A decade and a half of rapidly increasing use of and geographic penetration of methamphetamine (MA) across the U.S. and the consequences of its use have generated concern and increasing efforts to improve interdiction, prevention, and treatment strategies, with a priority on research to inform these strategies. Limited information is available regarding the life course of MA abuse, particularly as MA users age. Further research is needed to provide empirical support for developing strategies to address issues specific to older users. The proposed project is a follow-up of 596 previously studied MA users, half recruited from drug treatment participation, half from the same communities but with no prior treatment for MA use at recruitment. The project will collect data using the Natural History Interview to add an average of 8 years of detailed histories on substance use, treatment, and criminal careers of these MA users; these new data combined with previously collected data will produce life course trajectories averaging at least 28 years in duration, covering teen and adult periods. Additional data will come from administrative records from several state agencies. The sample is 35% female/65% male, 33% Hispanic/38% non-Hispanic White/17% African- American/12% other ethnicity. Subjects will range in age from about 28 to 74 (average 42) at beginning of the follow-up study. Analyses will describe the current status and extended MA use histories, examining patterns of MA and other drug use, including escalation, deceleration, and possible cessation and recovery;examine drug treatment utilization patterns and relationship to MA use patterns;and determine health morbidity and mortality and assess differences between surviving and deceased users. The study will also assess the long-term outcomes (14 or more years) of a previously identified drug treatment episode (for the subsample recruited from treatment). In addition, the study will estimate cumulative social costs of MA abuse for the sample in terms of criminal activity, incarceration, drug treatment services, health and mental health services, and welfare system participation;and it will examine differences in costs related to distinctive patterns of MA use and user characteristics. Analysis methods will include growth models and growth mixture models to assess MA use trajectories and their relationships to services utilization, other events, and selected user characteristics.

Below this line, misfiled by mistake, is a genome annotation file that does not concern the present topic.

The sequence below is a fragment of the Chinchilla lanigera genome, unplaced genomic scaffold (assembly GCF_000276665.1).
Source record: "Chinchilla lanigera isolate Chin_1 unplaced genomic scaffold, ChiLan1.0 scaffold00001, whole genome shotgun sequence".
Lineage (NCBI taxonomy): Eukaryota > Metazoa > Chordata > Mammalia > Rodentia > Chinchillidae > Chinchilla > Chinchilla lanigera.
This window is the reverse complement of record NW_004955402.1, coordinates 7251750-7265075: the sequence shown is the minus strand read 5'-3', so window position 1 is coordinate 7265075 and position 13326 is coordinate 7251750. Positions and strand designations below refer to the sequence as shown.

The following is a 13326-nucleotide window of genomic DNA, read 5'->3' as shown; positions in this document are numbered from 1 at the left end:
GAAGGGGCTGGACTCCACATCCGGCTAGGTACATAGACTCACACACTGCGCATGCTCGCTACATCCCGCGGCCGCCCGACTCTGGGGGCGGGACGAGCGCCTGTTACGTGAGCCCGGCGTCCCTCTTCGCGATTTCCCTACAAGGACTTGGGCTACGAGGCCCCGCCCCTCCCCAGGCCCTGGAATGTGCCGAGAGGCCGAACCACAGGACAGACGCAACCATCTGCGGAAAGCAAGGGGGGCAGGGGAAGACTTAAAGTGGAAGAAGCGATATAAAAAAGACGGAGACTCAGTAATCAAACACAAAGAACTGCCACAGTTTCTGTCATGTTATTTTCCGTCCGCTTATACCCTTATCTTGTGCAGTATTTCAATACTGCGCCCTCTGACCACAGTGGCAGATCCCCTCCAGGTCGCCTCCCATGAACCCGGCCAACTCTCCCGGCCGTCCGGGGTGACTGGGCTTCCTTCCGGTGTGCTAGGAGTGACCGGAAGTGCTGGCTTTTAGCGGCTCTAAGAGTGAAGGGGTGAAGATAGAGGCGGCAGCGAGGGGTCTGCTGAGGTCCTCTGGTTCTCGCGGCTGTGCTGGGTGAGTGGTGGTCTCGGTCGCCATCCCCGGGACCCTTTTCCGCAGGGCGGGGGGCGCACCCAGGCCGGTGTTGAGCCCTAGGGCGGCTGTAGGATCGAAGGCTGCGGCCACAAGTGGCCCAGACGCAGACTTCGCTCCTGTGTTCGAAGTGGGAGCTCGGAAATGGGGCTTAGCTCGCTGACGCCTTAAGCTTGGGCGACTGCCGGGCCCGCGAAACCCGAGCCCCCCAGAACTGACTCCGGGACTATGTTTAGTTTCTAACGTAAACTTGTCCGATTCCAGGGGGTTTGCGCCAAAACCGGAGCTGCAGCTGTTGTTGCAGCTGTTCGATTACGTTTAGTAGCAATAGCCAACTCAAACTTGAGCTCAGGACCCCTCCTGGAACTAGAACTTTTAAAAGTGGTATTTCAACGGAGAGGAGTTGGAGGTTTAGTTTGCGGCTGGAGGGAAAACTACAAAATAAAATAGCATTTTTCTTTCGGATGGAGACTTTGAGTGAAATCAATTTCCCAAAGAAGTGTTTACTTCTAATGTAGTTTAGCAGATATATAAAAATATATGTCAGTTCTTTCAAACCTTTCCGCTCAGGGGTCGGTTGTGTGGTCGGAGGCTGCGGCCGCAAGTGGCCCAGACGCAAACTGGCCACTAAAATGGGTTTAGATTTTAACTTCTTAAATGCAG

Findings from this follow-up study will provide additional detail on the life course of methamphetamine (MA) use and an empirical basis for improving strategies for treatment outreach, engagement, service delivery, and continuing care. The accumulated knowledge will have implications for policy regarding the shift in clinical thinking to the long-term management of MA dependence as a chronic disease, the social and health burden of dependence, and importantly, the potential benefits of successful cessation of MA use.
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